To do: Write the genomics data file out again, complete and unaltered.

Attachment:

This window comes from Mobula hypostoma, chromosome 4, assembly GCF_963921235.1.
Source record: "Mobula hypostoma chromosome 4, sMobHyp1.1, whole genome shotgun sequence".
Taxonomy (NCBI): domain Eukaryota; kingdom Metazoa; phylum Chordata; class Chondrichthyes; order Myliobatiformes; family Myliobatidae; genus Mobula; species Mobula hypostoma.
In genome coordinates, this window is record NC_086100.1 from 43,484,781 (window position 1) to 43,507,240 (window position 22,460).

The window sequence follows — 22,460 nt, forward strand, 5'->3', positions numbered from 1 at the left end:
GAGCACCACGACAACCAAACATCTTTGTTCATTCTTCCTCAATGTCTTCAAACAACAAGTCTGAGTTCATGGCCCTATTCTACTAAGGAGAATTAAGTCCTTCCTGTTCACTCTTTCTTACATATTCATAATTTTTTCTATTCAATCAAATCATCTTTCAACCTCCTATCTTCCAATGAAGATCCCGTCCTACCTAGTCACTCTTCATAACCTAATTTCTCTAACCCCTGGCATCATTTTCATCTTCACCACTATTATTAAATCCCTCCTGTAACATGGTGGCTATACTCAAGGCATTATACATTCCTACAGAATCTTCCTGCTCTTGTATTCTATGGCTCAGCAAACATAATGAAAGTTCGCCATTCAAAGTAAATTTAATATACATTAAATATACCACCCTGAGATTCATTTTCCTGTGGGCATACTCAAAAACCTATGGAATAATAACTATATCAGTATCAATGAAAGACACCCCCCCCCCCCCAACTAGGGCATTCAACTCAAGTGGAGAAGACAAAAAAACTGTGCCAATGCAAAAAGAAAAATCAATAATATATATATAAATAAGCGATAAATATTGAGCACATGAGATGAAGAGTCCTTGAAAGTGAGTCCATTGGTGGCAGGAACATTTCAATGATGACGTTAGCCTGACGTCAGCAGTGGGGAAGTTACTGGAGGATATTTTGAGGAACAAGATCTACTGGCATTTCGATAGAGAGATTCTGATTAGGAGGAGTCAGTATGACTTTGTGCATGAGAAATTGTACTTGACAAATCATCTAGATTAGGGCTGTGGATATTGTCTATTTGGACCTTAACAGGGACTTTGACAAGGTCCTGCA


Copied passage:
This window comes from Mobula hypostoma, chromosome 4, assembly GCF_963921235.1.
Source record: "Mobula hypostoma chromosome 4, sMobHyp1.1, whole genome shotgun sequence".
Taxonomy (NCBI): domain Eukaryota; kingdom Metazoa; phylum Chordata; class Chondrichthyes; order Myliobatiformes; family Myliobatidae; genus Mobula; species Mobula hypostoma.
In genome coordinates, this window is record NC_086100.1 from 43,484,781 (window position 1) to 43,507,240 (window position 22,460).

The window sequence follows — 22,460 nt, forward strand, 5'->3', positions numbered from 1 at the left end:
GAGCACCACGACAACCAAACATCTTTGTTCATTCTTCCTCAATGTCTTCAAACAACAAGTCTGAGTTCATGGCCCTATTCTACTAAGGAGAATTAAGTCCTTCCTGTTCACTCTTTCTTACATATTCATAATTTTTTCTATTCAATCAAATCATCTTTCAACCTCCTATCTTCCAATGAAGATCCCGTCCTACCTAGTCACTCTTCATAACCTAATTTCTCTAACCCCTGGCATCATTTTCATCTTCACCACTATTATTAAATCCCTCCTGTAACATGGTGGCTATACTCAAGGCATTATACATTCCTACAGAATCTTCCTGCTCTTGTATTCTATGGCTCAGCAAACATAATGAAAGTTCGCCATTCAAAGTAAATTTAATATACATTAAATATACCACCCTGAGATTCATTTTCCTGTGGGCATACTCAAAAACCTATGGAATAATAACTATATCAGTATCAATGAAAGACACCCCCCCCCCCCCAACTAGGGCATTCAACTCAAGTGGAGAAGACAAAAAAACTGTGCCAATGCAAAAAGAAAAATCAATAATATATATATAAATAAGCGATAAATATTGAGCACATGAGATGAAGAGTCCTTGAAAGTGAGTCCATTGGTGGCAGGAACATTTCAATGATGACGTTAGCCTGACGTCAGCAGTGGGGAAGTTACTGGAGGATATTTTGAGGAACAAGATCTACTGGCATTTCGATAGAGAGATTCTGATTAGGAGGAGTCAGTATGACTTTGTGCATGAGAAATTGTACTTGACAAATCATCTAGATTAGGGCTGTGGATATTGTCTATTTGGACCTTAACAGGGACTTTGACAAGGTCCTGCA